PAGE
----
Sex in history, by Gordan Rattray Taylor

14. The Minor Themes

THROUGHOUT the Christian period, we find cropping up again and again, like subordinate themes in a symphony, three elements — preoccupation with fertility and a sense that fertility is a divine gift; the belief that health depends upon a periodic discharge or catharsis; and attempts to establish charitic groups, which groups are constantly accused of licentious acts, cathartic festivals or even actual elevation of sex to a sacrament.

The story of how these ideas are interconnected has never been told; this is not for lack of evidence, for there is a great deal available, scattered under different headings, but it has never been systematized. Such a task cannot be attempted here — it would call for a complete book — yet it seems essential to try to convey at least an impression of the singular nature of the material and the many significant links between the various elements. This is the more necessary since Christian distortion and suppression have succeeded in creating the impression that survivals of the sacramental conception of sex were but occasional wrong headed eccentricities. No account of sexual history which failed to convey that this was a substantial and fully developed theme, continuously counter-pointing the sinful conception of sex, could be anything but hopelessly misleading. Since this countermovement, of its nature, could have no central organization and no dogma, its manifestations are naturally scattered and various, and it could never begin to compete, as a political force, with hierarchical power organizastions, such as the Church. This does not make it any the less important as a phenomenon, nor even — since the test of a religion is not political power — as a religion.

The sacramental view of sex persisted in two main forms: as fully fledged manifestations of phallic worship, and as attempts to combine phallicism with Christian teaching. At first the phallic worship survived quite openly. Bede says that King Redwald had two altars, one for Christ, one for “devils“. In the seventh century, Sighere, King of Essex, and his people threw off Christianity openly. The early penitential books and the edicts of Church councils often refer to the persistence of phallic worship. An eighth century ordinance, for instance, prescribes a penance of bread and water for three Lents for addressing prayers to a fascinum, while in the ninth century the council of the Church at Chelmsford issued an edict forbidding such prayers. Burchard’s twelfth century penitentials include many penances for the magical use of sex: thus there was a penalty of forty days on bread and water for covering oneself with honey, placing corn on the ground, rolling in it, making a cake from the corn thus picked up, and giving it to one’s husband to eat, and for other practices of a more unprintable character. In the same century Cnut (or Canute) issued a general edict banning heathen worship.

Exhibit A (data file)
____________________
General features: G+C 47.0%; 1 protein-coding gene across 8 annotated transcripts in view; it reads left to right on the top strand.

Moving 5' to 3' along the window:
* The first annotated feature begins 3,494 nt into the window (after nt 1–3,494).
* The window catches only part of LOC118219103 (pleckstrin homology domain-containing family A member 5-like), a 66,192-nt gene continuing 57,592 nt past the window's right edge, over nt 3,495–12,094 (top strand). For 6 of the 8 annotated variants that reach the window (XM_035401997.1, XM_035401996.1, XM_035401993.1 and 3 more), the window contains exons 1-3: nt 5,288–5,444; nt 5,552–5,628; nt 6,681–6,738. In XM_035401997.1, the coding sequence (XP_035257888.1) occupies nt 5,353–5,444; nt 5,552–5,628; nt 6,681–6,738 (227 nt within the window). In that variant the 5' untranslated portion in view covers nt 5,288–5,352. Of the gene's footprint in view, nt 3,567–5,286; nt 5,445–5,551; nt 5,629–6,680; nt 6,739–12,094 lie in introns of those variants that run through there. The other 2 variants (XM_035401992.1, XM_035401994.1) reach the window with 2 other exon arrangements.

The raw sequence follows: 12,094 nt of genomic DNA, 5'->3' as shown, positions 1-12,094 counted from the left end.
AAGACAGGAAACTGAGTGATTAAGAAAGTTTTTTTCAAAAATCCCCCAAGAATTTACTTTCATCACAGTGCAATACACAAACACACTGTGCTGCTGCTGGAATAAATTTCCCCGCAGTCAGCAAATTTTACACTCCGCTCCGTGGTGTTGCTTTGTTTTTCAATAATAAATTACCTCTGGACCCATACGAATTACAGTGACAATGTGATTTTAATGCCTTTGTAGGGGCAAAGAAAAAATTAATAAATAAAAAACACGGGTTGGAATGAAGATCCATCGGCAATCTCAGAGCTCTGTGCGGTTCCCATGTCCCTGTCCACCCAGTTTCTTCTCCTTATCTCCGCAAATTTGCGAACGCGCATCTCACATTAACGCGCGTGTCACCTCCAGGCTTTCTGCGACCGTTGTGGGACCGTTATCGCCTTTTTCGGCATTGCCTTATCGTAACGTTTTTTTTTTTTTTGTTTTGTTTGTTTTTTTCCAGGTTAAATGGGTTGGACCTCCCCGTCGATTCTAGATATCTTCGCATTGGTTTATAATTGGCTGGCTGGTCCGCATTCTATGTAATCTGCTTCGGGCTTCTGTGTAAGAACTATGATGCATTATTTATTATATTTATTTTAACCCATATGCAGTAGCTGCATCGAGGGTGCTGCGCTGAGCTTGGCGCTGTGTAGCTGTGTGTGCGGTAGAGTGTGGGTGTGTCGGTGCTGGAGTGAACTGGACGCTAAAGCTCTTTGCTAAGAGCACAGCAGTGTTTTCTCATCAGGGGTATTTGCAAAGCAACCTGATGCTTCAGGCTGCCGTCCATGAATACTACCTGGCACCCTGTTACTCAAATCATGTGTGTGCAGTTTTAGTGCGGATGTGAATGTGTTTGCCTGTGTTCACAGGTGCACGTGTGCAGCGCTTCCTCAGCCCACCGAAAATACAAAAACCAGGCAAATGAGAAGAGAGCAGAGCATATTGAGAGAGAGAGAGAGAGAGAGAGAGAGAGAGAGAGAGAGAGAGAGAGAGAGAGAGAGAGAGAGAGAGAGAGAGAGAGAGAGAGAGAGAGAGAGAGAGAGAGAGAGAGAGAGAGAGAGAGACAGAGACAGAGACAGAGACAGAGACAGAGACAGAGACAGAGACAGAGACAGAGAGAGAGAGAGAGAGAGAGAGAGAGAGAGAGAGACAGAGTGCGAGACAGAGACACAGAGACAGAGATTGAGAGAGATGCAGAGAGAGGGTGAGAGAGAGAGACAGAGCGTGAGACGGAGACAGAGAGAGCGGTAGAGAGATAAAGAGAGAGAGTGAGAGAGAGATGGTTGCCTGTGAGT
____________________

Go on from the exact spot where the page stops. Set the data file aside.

Such practices persisted until late in the Middle Ages: they became so popular that even ecclesiastics began to be influenced. In the thirteenth century, the minister of the church at Inverkeithing was presented before his bishop for leading a fertility dance round a phallic figure in the churchyard at Easter; in the fourteenth, the Bishop of Coventry was accused before the Pope of “homage to the devil“. The statutes of the church of Le Mans and the church of Tours, two important sources of mediaeval Church documents, include repeated edicts on the matter in the thirteenth and fourteenth centuries. But, as we have seen in Chapter VI, the machinery of the Inquisition was finally brought in, in an attempt to fight this revival, and instances of phallic worship in this period appear chiefly under the heading of witchcraft, where they are confused with other manifestations of a sexual nature in the way already described.